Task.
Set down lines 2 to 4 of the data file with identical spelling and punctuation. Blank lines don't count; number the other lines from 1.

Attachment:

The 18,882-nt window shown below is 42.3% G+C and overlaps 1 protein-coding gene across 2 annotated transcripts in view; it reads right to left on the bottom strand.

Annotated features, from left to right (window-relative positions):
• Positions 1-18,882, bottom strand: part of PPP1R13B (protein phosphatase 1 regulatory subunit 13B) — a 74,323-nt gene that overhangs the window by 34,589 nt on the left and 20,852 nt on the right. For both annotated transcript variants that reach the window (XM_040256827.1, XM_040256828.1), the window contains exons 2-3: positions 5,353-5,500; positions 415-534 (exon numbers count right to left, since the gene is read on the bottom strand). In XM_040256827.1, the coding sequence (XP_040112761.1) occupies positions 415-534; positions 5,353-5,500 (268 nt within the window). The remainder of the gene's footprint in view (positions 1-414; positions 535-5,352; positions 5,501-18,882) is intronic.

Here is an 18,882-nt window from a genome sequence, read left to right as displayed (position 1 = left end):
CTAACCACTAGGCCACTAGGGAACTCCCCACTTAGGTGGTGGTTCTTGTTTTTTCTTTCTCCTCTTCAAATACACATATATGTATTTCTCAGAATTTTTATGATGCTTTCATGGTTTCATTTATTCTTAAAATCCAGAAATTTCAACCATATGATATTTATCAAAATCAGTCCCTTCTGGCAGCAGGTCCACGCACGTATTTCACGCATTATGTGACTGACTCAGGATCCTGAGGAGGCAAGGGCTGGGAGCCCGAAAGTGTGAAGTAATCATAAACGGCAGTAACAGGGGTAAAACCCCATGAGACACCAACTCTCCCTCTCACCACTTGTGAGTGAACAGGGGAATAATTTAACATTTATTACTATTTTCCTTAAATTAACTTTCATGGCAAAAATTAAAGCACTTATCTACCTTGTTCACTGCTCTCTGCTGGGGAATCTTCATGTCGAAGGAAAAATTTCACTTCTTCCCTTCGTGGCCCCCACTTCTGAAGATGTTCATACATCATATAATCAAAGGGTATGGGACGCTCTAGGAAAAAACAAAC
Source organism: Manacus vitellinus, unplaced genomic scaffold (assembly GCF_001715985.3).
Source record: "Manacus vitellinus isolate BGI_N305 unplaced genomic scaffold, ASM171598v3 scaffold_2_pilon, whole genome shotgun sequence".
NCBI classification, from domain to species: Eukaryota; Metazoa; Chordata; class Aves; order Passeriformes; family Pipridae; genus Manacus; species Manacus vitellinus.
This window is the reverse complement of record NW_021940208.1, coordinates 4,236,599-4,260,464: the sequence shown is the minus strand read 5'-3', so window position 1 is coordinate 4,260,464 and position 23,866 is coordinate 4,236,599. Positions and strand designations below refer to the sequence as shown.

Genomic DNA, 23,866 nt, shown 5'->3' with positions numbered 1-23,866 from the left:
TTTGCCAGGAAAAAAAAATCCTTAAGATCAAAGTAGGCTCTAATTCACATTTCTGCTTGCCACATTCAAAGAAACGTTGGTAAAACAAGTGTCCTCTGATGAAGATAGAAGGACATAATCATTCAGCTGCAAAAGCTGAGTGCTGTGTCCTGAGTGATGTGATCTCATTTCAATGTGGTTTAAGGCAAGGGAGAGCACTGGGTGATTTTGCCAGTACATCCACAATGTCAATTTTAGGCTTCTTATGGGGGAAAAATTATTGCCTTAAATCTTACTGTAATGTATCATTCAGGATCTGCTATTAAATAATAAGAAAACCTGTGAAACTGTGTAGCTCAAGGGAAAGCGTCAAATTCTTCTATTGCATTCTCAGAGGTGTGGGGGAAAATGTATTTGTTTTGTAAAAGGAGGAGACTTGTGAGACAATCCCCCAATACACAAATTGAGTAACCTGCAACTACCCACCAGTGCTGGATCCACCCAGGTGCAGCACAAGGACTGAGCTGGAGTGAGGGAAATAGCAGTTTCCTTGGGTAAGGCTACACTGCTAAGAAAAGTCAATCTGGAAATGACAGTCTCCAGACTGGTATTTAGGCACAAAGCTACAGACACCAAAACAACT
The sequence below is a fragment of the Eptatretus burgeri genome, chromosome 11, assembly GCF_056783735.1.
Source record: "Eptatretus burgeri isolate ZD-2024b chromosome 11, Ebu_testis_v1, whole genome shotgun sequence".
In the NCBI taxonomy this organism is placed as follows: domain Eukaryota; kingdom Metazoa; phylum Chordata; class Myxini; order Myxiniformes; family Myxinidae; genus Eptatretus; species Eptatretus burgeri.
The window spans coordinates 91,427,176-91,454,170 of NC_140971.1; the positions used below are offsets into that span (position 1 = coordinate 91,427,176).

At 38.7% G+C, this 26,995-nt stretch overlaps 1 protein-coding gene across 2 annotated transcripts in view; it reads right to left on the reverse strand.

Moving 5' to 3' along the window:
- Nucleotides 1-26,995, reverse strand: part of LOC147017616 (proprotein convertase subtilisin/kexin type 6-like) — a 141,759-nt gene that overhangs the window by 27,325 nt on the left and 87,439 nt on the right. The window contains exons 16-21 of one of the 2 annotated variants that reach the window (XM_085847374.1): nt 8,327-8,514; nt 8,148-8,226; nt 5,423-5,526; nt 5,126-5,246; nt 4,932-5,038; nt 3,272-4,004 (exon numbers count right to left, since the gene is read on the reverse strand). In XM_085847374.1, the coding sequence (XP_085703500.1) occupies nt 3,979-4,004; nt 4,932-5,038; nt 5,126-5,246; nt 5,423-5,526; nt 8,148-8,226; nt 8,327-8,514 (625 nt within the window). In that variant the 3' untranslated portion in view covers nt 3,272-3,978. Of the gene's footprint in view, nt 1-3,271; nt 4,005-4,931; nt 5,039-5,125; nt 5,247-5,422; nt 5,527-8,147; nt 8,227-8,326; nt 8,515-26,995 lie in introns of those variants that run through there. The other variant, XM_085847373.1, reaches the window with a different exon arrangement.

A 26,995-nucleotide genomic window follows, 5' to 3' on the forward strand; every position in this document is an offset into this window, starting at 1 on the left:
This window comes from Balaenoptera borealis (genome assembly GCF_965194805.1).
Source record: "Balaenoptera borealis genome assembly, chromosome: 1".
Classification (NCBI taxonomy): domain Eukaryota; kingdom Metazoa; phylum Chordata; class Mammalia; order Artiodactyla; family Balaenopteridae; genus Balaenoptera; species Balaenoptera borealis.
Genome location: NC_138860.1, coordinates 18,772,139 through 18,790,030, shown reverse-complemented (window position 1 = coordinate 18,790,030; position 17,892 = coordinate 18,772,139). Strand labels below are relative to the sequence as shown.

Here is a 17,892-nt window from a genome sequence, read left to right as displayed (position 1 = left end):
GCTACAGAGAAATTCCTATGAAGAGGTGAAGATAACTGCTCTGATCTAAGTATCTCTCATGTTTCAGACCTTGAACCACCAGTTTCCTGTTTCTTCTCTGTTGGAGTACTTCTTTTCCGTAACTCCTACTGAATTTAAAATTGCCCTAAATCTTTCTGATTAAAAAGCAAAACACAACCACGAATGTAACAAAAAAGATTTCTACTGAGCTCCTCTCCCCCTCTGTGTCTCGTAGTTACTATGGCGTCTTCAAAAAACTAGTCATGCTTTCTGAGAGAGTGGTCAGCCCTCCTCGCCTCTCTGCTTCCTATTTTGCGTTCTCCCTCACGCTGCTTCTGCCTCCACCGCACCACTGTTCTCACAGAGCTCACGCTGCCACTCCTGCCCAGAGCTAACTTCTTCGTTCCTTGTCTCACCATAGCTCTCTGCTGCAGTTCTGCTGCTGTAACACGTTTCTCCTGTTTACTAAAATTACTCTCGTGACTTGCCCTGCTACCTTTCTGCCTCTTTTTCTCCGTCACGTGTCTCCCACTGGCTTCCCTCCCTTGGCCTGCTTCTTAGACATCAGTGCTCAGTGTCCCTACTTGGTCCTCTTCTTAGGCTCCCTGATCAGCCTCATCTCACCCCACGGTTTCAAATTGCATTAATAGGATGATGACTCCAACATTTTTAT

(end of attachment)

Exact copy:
Annotated features, from left to right (window-relative positions):
• Positions 1-18,882, bottom strand: part of PPP1R13B (protein phosphatase 1 regulatory subunit 13B) — a 74,323-nt gene that overhangs the window by 34,589 nt on the left and 20,852 nt on the right. For both annotated transcript variants that reach the window (XM_040256827.1, XM_040256828.1), the window contains exons 2-3: positions 5,353-5,500; positions 415-534 (exon numbers count right to left, since the gene is read on the bottom strand). In XM_040256827.1, the coding sequence (XP_040112761.1) occupies positions 415-534; positions 5,353-5,500 (268 nt within the window). The remainder of the gene's footprint in view (positions 1-414; positions 535-5,352; positions 5,501-18,882) is intronic.

Here is an 18,882-nt window from a genome sequence, read left to right as displayed (position 1 = left end):